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Flying pharmacy: UOG class tests drone delivery of medicine in Pohnpei

Updated: May 14, 2023




By Jeni Ann Flores


On April 2, a $120,000 drone successfully took off from Seinwar Elementary School in Pohnpei, carrying a 7lb load of preventive medicine, and delivered it to Ahnd Atoll 10 miles away.


The test flight was “proof of concept” for a University of Guam Master of Business Administration capstone project called HOVERx.


Members of the class - Justin Andre, Chirag Bhojwani, Camarin Cabral, Hazel Estrellado, Maiko Nakamura, Michelle Puno, Rylynn Sapong, Jimi Taitano and Christian Valencia - created a business plan to prove the numbers are sustainable for a nonprofit with a sales target of 80 deliveries per month at a cost of $200 per delivery.


Using funds provided by local sponsors, they flew to Pohnpei to show that drones can be used to deliver healthcare items to remote areas in the Micronesian region.


The drone was provided by Bella Wings Aviation and was flown by one of BWA’s pilots, Michael Quitugua.


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The team had to speak with the government and traditional leaders in Pohnpei to allow them to do the launch. The response to the project was very positive. In fact, the question asked was “How fast can we implement this?”


“The proof of concept brilliantly displayed by HOVERx proved that drone deliveries can have an impact on outer islands/atolls," said Charlie Hermosa, adjunct professor and capstone adviser.


Delivery of pharmaceuticals is not new in the drone world. Organizations like Zipline design, manufacture and operate automated delivery services in Rwanda and Ghana, where it serves more than 2,000 healthcare facilities.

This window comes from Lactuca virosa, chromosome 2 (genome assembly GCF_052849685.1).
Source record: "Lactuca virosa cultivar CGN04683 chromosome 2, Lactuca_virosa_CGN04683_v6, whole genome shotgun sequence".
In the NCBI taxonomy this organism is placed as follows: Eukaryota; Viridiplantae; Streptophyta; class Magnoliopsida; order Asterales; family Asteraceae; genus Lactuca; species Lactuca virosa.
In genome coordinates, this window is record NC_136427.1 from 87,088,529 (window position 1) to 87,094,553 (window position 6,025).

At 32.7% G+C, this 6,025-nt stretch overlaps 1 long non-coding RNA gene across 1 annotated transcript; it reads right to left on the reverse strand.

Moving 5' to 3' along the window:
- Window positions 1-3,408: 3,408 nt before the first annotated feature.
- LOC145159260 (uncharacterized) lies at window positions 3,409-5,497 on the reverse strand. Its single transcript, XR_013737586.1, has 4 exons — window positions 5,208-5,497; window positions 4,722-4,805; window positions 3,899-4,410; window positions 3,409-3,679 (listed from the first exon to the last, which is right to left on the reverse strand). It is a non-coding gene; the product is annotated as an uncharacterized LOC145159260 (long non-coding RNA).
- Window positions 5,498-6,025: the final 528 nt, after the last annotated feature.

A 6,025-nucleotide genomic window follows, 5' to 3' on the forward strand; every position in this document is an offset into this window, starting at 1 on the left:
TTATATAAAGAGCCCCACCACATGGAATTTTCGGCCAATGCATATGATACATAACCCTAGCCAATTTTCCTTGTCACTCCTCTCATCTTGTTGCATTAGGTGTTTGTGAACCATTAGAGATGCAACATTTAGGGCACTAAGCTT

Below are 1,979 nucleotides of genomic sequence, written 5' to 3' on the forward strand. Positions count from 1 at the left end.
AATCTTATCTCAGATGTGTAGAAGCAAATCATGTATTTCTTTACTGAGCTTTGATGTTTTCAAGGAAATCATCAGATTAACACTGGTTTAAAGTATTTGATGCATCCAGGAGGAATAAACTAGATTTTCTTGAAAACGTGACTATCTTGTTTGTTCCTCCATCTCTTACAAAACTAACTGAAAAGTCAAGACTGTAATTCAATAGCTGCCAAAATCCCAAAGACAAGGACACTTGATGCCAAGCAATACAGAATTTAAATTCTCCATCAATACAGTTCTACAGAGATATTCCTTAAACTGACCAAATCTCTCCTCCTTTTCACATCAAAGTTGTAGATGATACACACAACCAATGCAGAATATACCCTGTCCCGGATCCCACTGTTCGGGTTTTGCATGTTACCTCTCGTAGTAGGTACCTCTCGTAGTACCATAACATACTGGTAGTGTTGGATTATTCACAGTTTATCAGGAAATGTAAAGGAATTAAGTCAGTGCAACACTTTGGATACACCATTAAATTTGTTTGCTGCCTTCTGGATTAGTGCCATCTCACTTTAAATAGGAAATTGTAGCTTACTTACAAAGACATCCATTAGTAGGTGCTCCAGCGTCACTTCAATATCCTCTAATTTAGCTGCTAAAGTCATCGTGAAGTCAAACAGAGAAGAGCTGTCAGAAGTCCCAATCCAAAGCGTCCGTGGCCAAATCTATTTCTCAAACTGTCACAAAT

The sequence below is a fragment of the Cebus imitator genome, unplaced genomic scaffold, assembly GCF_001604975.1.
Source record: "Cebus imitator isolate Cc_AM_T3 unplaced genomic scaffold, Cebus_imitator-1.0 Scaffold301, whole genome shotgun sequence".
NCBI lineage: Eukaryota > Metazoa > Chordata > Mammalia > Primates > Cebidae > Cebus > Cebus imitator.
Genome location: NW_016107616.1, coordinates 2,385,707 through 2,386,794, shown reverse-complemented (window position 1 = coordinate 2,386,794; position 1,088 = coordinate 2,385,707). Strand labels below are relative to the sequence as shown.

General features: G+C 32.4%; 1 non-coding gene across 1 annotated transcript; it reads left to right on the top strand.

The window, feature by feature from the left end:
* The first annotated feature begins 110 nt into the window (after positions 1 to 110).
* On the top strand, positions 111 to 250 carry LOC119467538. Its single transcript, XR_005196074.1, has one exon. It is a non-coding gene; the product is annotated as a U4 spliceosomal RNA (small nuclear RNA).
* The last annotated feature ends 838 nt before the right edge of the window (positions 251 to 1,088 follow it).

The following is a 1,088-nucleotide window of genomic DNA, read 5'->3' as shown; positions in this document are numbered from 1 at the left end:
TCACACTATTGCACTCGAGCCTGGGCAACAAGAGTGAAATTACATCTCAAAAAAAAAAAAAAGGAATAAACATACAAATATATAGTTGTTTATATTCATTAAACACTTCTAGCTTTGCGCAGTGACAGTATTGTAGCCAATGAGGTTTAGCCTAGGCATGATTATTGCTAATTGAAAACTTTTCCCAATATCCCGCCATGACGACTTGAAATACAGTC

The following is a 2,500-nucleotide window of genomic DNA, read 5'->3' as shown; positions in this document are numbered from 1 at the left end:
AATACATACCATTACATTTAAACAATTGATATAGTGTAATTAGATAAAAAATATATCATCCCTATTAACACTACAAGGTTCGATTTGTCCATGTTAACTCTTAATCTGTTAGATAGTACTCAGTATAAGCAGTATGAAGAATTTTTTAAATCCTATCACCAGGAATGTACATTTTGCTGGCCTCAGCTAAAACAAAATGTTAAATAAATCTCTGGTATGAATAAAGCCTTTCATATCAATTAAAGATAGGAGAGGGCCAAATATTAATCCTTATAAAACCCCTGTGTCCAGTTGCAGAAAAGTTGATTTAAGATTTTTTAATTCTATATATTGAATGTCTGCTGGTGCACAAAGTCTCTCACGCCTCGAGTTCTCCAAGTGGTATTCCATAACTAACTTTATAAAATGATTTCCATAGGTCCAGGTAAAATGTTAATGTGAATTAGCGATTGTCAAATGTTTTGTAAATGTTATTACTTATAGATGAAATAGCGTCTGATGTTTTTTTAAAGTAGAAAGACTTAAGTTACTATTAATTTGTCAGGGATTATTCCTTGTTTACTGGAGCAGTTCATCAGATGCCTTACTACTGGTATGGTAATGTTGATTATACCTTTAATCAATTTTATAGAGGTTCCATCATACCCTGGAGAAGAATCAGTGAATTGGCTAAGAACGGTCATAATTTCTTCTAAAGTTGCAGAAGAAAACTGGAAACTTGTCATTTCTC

While the idea is not far-fetched, it is not without its difficulties. Besides the weather, there are geopolitical security issues in the region. Drone delivery can be used for illegal activity. There are no airspace restrictions right now, but land ownership needs to be addressed. Capacity needs to be developed - drones need to land and recharge in stations and trained personnel need to be close by. The Internet has to be consistent.


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Seventy-one percent of residents in the region do not have health coverage. Grants will be the primary source of funds for HOVERx. Their primary customer base will be local government, healthcare providers and NGOs like United Nations Development Programs.


Drone delivery of pharmaceuticals will be of great benefit to the Micronesian population, most of whom live in remote areas. Many depend on a boat to deliver the most basic goods.


Some areas are not even accessible by boat. Drones can deliver devices that will allow remote consultation with doctors. Blood and urine samples can be sent back to Guam for analysis.


The technology may help local economies diversify through training and education.


Drone delivery makes sense in both remote rural as well as urban areas. The carbon footprint of drones is much less than trucks, buses, planes or boats.


Hermosa is also president and co-founder of Bella Wings Aviation, one of the leading drone companies on Guam. BWA recently announced an exclusive partnership with Valqari for the manufacture of delivery drones and drone delivery workforce development on Saipan.


According to Marianas Variety, BWA has a memorandum of understanding with Northern Marianas Technical Institute to develop a curriculum that will train local workforce in drone engineering and manufacturing.


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“The partnership with Valqari to manufacture drone delivery stations in Saipan is a huge step forward in bringing tech manufacturing to this region. The stations are secure/closed chains of custody of deliveries for controlled items. They also serve as WifFi hubs/hotspots, and framework to have for telemedicine screens,” said Hermosa.


While the graduate paper that created HOVERx is already at the cusp of being achieved by BWA, which is well on its way to creating the infrastructure for home deliveries of more than just medicine, anyone can use the HOVERx model, set up shop and start flying. Therein lies the beauty of the wide-open skies of the business of drones.


Jeni Ann Flores dba Hummingbird Enterprise, is an educator, and a drone and robotics coach. She is studying to take her FAA Part 107 pilot license. You may read more of her writing at www.teacherseditionflores.blogspot.com. You may reach her at teachersedition.flores@gmail.com



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